Chapter 1, Reproduction in Lower and High plants, hsc, science, biology, maharashtra board, new edition, balbharathi solution,
Multiple choice question.
1.Insect pollinated flowers usually posses ______
Sticky pollens with rough surface
Large quantities of pollens
Dry pollens with smooth surface
Light coloured pollens
2.In ovule, meiosis occurs in ______
megaspore mother cell
3.The ploidy level is not the same in ______.
Integuments and nucellus
Root tip and shoot tip
Secondary nucleus and endosperm
Antipodals and synergids
4.Which of the following types require pollinator but the result is genetically similar to autogamy?
5.If diploid chromosome number in a flowering plant is 12, then which one of the following will have 6 chromosomes?
6.In angiosperms, endosperm is formed by/ due to ______
free nuclear divisions of megaspore
polar nuclei and male gamete
synergids and male gamete
Point out the odd one.
Very short answer type question:
1.Name the part of gynoecium that determines the compatible nature of pollen grain.
Pistil determines the compatible nature of pollen grain.
2.How many haploid cells are present in a mature embryo sac?
Total 6 haploid cells are present in a mature embryo sac. They are antipodal cells (3), synergids (2), and egg cell (1).
3.Even though each pollen grain has 2 male gametes, why at least 20 pollen grains are required to fertilize 20 ovules in a particular carpel?
During double fertilization, one of the male gamete of pollen grain fuses with egg cell, while other male gamete fuses with secondary nucleus. Thus to fertilize 20 ovules in a particular carpel, 20 pollen grains are required.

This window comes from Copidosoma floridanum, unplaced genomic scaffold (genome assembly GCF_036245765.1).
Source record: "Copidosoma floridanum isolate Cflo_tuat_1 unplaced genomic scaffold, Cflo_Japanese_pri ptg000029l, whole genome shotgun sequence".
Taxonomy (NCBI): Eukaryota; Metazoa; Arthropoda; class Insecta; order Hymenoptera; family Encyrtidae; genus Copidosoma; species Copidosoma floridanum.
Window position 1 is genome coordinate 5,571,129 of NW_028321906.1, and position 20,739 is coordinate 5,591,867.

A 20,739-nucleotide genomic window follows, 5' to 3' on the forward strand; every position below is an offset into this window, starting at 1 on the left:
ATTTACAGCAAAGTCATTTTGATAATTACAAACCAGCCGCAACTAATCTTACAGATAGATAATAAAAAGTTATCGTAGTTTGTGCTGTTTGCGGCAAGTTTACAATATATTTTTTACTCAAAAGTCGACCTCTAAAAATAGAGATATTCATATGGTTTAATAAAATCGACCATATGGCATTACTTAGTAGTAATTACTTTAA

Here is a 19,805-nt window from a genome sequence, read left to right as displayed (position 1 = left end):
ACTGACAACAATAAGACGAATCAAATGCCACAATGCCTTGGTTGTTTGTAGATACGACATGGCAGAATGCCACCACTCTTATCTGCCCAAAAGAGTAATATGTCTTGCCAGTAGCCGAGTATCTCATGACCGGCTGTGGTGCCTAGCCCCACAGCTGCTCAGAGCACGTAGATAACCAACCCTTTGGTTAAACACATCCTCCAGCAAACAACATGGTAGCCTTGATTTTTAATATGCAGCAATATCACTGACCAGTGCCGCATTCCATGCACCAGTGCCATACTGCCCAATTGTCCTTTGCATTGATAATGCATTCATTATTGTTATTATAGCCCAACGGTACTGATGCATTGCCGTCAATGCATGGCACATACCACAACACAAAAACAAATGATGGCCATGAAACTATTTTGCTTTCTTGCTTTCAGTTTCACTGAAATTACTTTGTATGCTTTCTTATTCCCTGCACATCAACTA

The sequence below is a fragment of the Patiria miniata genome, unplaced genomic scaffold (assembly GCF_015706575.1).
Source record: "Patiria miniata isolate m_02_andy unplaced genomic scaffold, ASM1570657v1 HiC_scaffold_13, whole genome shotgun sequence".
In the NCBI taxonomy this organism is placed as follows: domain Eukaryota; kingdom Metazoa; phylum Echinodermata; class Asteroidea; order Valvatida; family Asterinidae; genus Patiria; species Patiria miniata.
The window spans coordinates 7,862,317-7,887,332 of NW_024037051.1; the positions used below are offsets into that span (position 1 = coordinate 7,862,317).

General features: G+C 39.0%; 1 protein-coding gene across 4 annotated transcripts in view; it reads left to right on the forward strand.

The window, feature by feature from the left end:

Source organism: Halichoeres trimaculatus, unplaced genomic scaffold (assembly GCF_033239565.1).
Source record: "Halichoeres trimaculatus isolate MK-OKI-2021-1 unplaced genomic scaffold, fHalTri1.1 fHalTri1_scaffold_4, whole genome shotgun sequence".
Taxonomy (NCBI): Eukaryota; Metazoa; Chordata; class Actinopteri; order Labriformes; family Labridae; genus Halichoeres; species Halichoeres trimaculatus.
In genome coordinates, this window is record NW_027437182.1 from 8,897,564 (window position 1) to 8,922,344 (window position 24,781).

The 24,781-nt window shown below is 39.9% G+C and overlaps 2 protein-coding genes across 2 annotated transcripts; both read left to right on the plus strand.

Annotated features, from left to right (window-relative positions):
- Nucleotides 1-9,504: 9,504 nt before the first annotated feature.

It is the process of formation of haploid megaspores from diploid megaspore mother cell (MMC) by meiotic division.
5.What is hydrophily?
Pollination carried out by water is called hydrophily.
6.Name the layer which supplies nourishment to the developing pollen grains.
Tapetum supplies nourishment to the developing pollen grains.
It is the condition in which fruit is developed without the process of fertilization is called parthenocarpy.
8.Are pollination and fertilization necessary in apomixis?
In apomixis, the embryo is formed without the formation of gametes and fertilization.
Thus, pollination and fertilization are not necessary for apomixis.
9.Name the parts of pistil which develop into fruits and seeds.
After fertilization, the ovary of the pistil develops into fruit and ovules into seeds.
10.What is the function of filiform apparatus?
Filiform apparatus guide the entry of pollen tube towards the egg.
Short Answer Question:
1.How polyembryony can be commercially exploited?
Polyembryony increases the chances of survival of the new plants.
Genetically uniform parental type seedlings are obtained from nucellar embryos, thus nucellar adventive polyembryony is of great significance in horticulture.
Plantlets obtained from these embryos are disease-free.
These embryos can be isolated and grown on embryo culture to produce clones.
2.Pollination and seeds formation is very crucial for fruit formation. Justify the statement.